Holy Apostles College & Seminary


Spring 2015 Online Learning Semester

The following courses are scheduled to be offered through the Online Learning program, graduate level, for the Spring 2015 semester.

For information regarding Required Materials for these courses, please click here.

Syllabi are being added as they are received.  Please do not contact any professor about his or her syllabus until the first day of the term. Prior to that day, all questions should be directed to the Online Learning Office at 860.632.3015.

Note: At the start of the term, the syllabi that are located in the Info tab of your courses in Populi should be considered as the most updated.

Course descriptions for the Spring 2015 semester graduate course offerings are listed below.

MA in Theology Courses -

New Students, please note that the first course you must take in the program is PHS 607 Philosophy for Theologians. You may take any core course at the same time.

BIE 625 (formerly STM 625): Catholic Bioethics Dr. Cynthia Toolin-Wilson and Prof. Judith Babarsky

This interdisciplinary course prepares students for pastoral service through an intensive review of the teachings of the Catholic Church regarding the sanctity and dignity of human life from the moment of conception until natural death. Topics include the most challenging and difficult moral and medical issues in the field of contemporary bioethics.

BIE 675 (formerly STM 665) Case Studies and Applied Topics  Fr. Tad Pacholczyk

This course examines a number of bioethical topics and critically analyzes case studies from a Catholic perspective, including research ethics, ethics committee process topics, beginning and end-of-life ethical issues, selected clinical issues. Requires separate enrollment with the National Catholic Bioethics Center. Online Only. Taught by Fr. Tad Pacholczyk.

BIE 795 (formerly PHE 795)   Gospel of Life and Culture of Death Dr. Donald DeMarco

This course covers the culture of death, the unity of life, love, and human dignity, the notion of freedom in Evangelium Vitae, real vs. counterfeit virtues, the roots of Evangelium Vitae in natural law, Sacred Scripture and the Catholic tradition, and the new feminism. Online and residential. Taught by Dr. Donald DeMarco in both modes of delivery.

CHH 671 (formerly CH 659): Documents of Vatican II Dr. Cynthia Toolin-Wilson

This course introduces the history of Vatican II and the content of the documents. Topics include the background of the Council, the nature of the Church, inner spiritual renewal, the Church and the world, and the effects of the Council.

CHH 672 (formerly CH 676): St. Teresa of Avila Dr. Kristina Olsen (syllabus forthcoming)

This course will explore the life, writings and spirituality of St. Teresa of Avila. Teresa’s method of prayer and her reform of the Carmelite way of life to foster closeness with God will be emphasized. Her major writings will be studied, including The Book of Her Life, The Way of Perfection and The Interior Castle. 

CHH 881 (formerly CH 801): Patristics Fr Brian Mullady

This course surveys selected writings from the principal Fathers of the Church. The focus is on the development of Catholic Doctrine from the Apostolic Fathers to St. Gregory the Great, with emphasis on the Trinitarian and Christological questions.

CLA 715 (formerly STM 802): Canon Law of Matrimony Dr. Philippe Yates

This course includes a thorough study of the canon law of marriage.

DTH 600 (formerly STD 600): Introduction to Theology Fr Brian Mullady

This course explains why modern European ideas both within and outside the Catholic Church have led to the conclusion that faith is contrary to reason; examines the relationship of theology, the science of faith, to reason, emphasizing why theology is the queen of the sciences identifying its nature and method; and shows the nature of the act of faith itself and how it relates to other kinds of human knowledge.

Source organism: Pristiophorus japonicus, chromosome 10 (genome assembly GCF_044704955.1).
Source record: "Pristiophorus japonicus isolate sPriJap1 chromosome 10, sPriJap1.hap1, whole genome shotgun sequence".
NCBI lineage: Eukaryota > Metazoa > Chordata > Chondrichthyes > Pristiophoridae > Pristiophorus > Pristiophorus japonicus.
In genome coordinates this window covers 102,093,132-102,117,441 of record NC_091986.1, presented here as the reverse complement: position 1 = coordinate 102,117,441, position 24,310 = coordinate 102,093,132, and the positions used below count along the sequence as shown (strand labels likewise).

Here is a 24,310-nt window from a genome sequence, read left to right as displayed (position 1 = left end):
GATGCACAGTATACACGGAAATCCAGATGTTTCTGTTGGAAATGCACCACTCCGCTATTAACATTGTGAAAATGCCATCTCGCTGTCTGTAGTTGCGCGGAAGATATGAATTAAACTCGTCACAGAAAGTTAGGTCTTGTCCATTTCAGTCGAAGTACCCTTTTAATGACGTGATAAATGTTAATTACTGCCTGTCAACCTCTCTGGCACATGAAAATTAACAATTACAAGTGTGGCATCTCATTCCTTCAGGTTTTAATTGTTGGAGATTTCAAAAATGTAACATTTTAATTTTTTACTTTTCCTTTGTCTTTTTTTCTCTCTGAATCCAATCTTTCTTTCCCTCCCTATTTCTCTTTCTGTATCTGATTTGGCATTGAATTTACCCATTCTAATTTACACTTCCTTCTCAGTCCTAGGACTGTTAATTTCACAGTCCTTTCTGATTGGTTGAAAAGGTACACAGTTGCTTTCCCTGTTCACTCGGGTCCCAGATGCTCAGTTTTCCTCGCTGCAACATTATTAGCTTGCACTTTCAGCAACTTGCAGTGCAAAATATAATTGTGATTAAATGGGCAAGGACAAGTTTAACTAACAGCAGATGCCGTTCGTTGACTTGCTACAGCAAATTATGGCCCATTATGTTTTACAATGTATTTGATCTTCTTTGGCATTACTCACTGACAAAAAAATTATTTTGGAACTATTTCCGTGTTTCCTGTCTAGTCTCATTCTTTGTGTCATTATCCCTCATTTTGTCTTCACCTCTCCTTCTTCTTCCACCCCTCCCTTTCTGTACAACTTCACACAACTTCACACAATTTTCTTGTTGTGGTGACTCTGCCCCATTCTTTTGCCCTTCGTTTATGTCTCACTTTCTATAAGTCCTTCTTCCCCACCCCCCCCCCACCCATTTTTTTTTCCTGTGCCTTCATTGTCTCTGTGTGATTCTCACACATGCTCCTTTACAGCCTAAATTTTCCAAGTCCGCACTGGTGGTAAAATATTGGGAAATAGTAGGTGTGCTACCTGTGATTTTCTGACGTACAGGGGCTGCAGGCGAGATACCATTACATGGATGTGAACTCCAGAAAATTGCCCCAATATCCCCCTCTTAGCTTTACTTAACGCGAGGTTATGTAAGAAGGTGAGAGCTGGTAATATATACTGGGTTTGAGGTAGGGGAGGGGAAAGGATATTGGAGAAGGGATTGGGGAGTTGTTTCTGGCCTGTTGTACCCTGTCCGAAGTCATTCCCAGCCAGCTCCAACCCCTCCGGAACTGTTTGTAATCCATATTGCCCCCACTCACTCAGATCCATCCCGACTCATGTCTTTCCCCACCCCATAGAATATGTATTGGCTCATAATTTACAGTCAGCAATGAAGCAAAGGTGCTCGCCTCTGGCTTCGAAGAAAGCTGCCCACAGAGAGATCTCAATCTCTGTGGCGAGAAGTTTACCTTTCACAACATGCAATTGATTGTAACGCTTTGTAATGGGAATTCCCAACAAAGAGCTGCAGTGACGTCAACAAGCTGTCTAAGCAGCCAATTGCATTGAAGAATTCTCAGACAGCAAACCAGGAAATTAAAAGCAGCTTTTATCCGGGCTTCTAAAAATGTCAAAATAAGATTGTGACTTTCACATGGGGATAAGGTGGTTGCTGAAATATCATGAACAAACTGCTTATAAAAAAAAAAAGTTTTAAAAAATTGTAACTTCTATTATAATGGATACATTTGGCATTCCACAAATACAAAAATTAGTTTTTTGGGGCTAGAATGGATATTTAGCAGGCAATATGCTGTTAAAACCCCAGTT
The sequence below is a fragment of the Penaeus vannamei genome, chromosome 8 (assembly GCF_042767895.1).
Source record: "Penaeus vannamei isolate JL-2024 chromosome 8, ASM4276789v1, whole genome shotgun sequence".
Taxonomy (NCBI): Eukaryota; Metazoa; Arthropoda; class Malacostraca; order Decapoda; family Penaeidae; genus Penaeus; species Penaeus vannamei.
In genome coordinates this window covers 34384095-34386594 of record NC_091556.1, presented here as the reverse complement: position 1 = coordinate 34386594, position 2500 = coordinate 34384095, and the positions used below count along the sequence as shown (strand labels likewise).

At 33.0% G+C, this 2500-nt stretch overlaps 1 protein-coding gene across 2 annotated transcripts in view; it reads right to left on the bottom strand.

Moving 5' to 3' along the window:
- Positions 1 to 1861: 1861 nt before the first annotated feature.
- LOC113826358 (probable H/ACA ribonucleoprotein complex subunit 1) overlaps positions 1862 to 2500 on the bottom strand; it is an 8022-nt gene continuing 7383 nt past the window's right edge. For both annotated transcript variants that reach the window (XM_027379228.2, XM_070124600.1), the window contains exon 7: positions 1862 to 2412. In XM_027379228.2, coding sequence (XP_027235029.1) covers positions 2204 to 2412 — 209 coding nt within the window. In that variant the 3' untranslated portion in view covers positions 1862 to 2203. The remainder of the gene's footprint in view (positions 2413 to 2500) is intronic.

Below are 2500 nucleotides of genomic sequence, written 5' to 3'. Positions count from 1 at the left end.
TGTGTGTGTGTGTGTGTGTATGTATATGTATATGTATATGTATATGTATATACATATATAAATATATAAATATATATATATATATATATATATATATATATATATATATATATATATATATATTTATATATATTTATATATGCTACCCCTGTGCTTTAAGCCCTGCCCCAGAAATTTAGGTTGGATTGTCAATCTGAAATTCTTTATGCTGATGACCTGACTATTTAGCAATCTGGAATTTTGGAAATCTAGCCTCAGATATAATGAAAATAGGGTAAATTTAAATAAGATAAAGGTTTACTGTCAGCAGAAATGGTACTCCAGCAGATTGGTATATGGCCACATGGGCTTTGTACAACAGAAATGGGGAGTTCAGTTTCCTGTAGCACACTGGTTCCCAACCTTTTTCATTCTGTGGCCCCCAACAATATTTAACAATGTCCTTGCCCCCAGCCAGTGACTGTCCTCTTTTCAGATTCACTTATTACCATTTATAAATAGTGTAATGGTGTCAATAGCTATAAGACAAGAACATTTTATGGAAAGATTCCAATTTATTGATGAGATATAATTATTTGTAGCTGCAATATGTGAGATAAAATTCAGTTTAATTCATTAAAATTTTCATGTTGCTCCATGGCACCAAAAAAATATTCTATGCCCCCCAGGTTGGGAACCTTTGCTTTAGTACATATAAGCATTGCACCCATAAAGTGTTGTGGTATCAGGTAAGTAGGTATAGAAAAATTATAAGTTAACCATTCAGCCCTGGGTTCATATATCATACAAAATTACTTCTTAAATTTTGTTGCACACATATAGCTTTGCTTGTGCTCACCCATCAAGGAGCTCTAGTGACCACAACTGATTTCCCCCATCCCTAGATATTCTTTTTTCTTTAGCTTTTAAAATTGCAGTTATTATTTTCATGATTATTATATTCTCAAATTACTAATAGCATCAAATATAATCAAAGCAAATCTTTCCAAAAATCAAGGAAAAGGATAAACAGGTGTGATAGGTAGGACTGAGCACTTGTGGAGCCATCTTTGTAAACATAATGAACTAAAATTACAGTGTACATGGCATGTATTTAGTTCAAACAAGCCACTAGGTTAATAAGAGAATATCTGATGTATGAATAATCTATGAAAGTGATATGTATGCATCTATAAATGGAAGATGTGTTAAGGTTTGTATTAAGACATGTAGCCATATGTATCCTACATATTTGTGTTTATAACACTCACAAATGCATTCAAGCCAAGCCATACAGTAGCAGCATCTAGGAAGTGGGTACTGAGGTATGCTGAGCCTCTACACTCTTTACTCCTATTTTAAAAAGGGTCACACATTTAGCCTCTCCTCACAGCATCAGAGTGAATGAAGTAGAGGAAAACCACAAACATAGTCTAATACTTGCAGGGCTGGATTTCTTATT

DTH 731 (formerly STD 707): One and Triune God Dr. Cynthia Toolin-Wilson

This course studies God, One and Three. It considers the divine nature and the trinity of persons in God, attending particularly to the theology of St. Augustine, of St. Thomas Aquinas, and of the contemporary Church.

DTH 751 (formerly STD 901): Christology Dr. Cynthia Toolin-Wilson

This course considers the person of Jesus Christ and the theology of the Incarnation, with particular attention to the development of Christological doctrine and to the theology of Thomas Aquinas.

DTH 771: Angels, Demons, Deliverance, and Exorcism Dr. Daniel G. Van Slyke

This course covers angelology, demonology, and the appropriate pastoral response to certain manifestations of diabolical activity. Students will begin by studying angels and demons from the perspectives of Scripture, patrology, liturgy, and systematic theology. Next, students will study the types of diabolical activity, and the Church’s responses to that activity. Special attention will be given to the theological implications of the rite of exorcism. The course ends by considering the role of angels in Christian spirituality, including liturgical worship and devotion.

ENG 891 (formerly STP 850): Academic Research, Design, and Writing Dr. Daniel G. Van Slyke

This course walks through the process for producing quality academic research papers, beginning with topic selection, research, and writing. The course culminates in the production of an academic research paper.

MTH 585 (formerly STP 626 and THL 514): Marriage and Theology of the Body Dr. Cynthia Toolin-Wilson

This course covers the biblical foundations for the Theology of the Body as expressed in the works of St. John Paul II, and seeks to relate the Theology of the Body in the practical encounters of life, love and Marriage.

MTH 611 (formerly STM 620): Fundamental Moral Theology I Fr Brian Mullady

This course presents fundamental moral principles from the perspective of classical and contemporary moralists. Primary questions include the end of man, human acts, moral determinants, freedom, sin, moral responsibility, conscience, conversion, divine love.

PAS 601 (formerly PS 805): Fundamentals of Pastoral Theology Fr Dominic Anaeto

This course reflects on the identity of the church and its praxis, the ultimate point of reference is the praxis of Jesus Christ himself, examining the pastoral shift from Vatican Council I to Vatican II.

PAS 605: Intercultural Competencies Dr. Sebastian Mahfood and Fr Dominic Anaeto

This course will explore the nature of intercultural competencies and engage the learner in methods concerning their development and cultivation within a community of faith.

PAS 705: Spiritual Care in the Hospital Fr Baaju Izuchi